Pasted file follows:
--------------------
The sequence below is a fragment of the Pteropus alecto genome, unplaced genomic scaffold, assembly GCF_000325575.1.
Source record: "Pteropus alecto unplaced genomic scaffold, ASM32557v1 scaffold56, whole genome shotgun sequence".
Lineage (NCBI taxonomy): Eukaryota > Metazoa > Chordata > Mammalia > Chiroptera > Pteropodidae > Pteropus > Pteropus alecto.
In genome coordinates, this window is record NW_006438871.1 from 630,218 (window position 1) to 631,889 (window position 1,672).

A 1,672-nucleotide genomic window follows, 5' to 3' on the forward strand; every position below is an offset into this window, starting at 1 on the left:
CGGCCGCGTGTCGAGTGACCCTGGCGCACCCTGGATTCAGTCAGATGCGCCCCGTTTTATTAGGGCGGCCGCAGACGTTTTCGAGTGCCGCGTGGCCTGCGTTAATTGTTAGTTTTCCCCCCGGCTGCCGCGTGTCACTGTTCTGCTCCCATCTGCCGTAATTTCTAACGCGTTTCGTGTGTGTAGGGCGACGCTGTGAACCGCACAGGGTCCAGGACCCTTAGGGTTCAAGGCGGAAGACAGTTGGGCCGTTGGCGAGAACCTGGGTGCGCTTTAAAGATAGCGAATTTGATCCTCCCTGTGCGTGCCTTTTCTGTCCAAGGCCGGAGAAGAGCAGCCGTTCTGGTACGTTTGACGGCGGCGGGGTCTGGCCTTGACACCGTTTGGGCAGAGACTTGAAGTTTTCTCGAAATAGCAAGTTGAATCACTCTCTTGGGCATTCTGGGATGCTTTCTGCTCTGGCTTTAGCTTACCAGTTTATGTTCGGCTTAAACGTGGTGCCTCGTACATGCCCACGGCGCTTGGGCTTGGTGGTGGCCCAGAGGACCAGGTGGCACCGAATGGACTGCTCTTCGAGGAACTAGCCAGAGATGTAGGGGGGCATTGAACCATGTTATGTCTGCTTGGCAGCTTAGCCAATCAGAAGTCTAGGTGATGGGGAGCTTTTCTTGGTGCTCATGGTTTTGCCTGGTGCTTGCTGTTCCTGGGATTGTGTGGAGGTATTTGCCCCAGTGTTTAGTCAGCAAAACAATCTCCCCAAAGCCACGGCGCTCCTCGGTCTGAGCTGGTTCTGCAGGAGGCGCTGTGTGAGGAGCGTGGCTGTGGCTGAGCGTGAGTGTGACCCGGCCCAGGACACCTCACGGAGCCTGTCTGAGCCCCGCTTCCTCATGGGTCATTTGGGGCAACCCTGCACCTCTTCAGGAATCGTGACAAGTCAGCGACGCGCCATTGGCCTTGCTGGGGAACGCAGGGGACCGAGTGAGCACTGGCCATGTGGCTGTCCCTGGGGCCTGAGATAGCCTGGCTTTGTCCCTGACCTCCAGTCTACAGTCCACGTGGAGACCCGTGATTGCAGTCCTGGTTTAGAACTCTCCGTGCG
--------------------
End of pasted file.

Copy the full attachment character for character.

The sequence below is a fragment of the Pteropus alecto genome, unplaced genomic scaffold, assembly GCF_000325575.1.
Source record: "Pteropus alecto unplaced genomic scaffold, ASM32557v1 scaffold56, whole genome shotgun sequence".
Lineage (NCBI taxonomy): Eukaryota > Metazoa > Chordata > Mammalia > Chiroptera > Pteropodidae > Pteropus > Pteropus alecto.
In genome coordinates, this window is record NW_006438871.1 from 630,218 (window position 1) to 631,889 (window position 1,672).

A 1,672-nucleotide genomic window follows, 5' to 3' on the forward strand; every position below is an offset into this window, starting at 1 on the left:
CGGCCGCGTGTCGAGTGACCCTGGCGCACCCTGGATTCAGTCAGATGCGCCCCGTTTTATTAGGGCGGCCGCAGACGTTTTCGAGTGCCGCGTGGCCTGCGTTAATTGTTAGTTTTCCCCCCGGCTGCCGCGTGTCACTGTTCTGCTCCCATCTGCCGTAATTTCTAACGCGTTTCGTGTGTGTAGGGCGACGCTGTGAACCGCACAGGGTCCAGGACCCTTAGGGTTCAAGGCGGAAGACAGTTGGGCCGTTGGCGAGAACCTGGGTGCGCTTTAAAGATAGCGAATTTGATCCTCCCTGTGCGTGCCTTTTCTGTCCAAGGCCGGAGAAGAGCAGCCGTTCTGGTACGTTTGACGGCGGCGGGGTCTGGCCTTGACACCGTTTGGGCAGAGACTTGAAGTTTTCTCGAAATAGCAAGTTGAATCACTCTCTTGGGCATTCTGGGATGCTTTCTGCTCTGGCTTTAGCTTACCAGTTTATGTTCGGCTTAAACGTGGTGCCTCGTACATGCCCACGGCGCTTGGGCTTGGTGGTGGCCCAGAGGACCAGGTGGCACCGAATGGACTGCTCTTCGAGGAACTAGCCAGAGATGTAGGGGGGCATTGAACCATGTTATGTCTGCTTGGCAGCTTAGCCAATCAGAAGTCTAGGTGATGGGGAGCTTTTCTTGGTGCTCATGGTTTTGCCTGGTGCTTGCTGTTCCTGGGATTGTGTGGAGGTATTTGCCCCAGTGTTTAGTCAGCAAAACAATCTCCCCAAAGCCACGGCGCTCCTCGGTCTGAGCTGGTTCTGCAGGAGGCGCTGTGTGAGGAGCGTGGCTGTGGCTGAGCGTGAGTGTGACCCGGCCCAGGACACCTCACGGAGCCTGTCTGAGCCCCGCTTCCTCATGGGTCATTTGGGGCAACCCTGCACCTCTTCAGGAATCGTGACAAGTCAGCGACGCGCCATTGGCCTTGCTGGGGAACGCAGGGGACCGAGTGAGCACTGGCCATGTGGCTGTCCCTGGGGCCTGAGATAGCCTGGCTTTGTCCCTGACCTCCAGTCTACAGTCCACGTGGAGACCCGTGATTGCAGTCCTGGTTTAGAACTCTCCGTGCG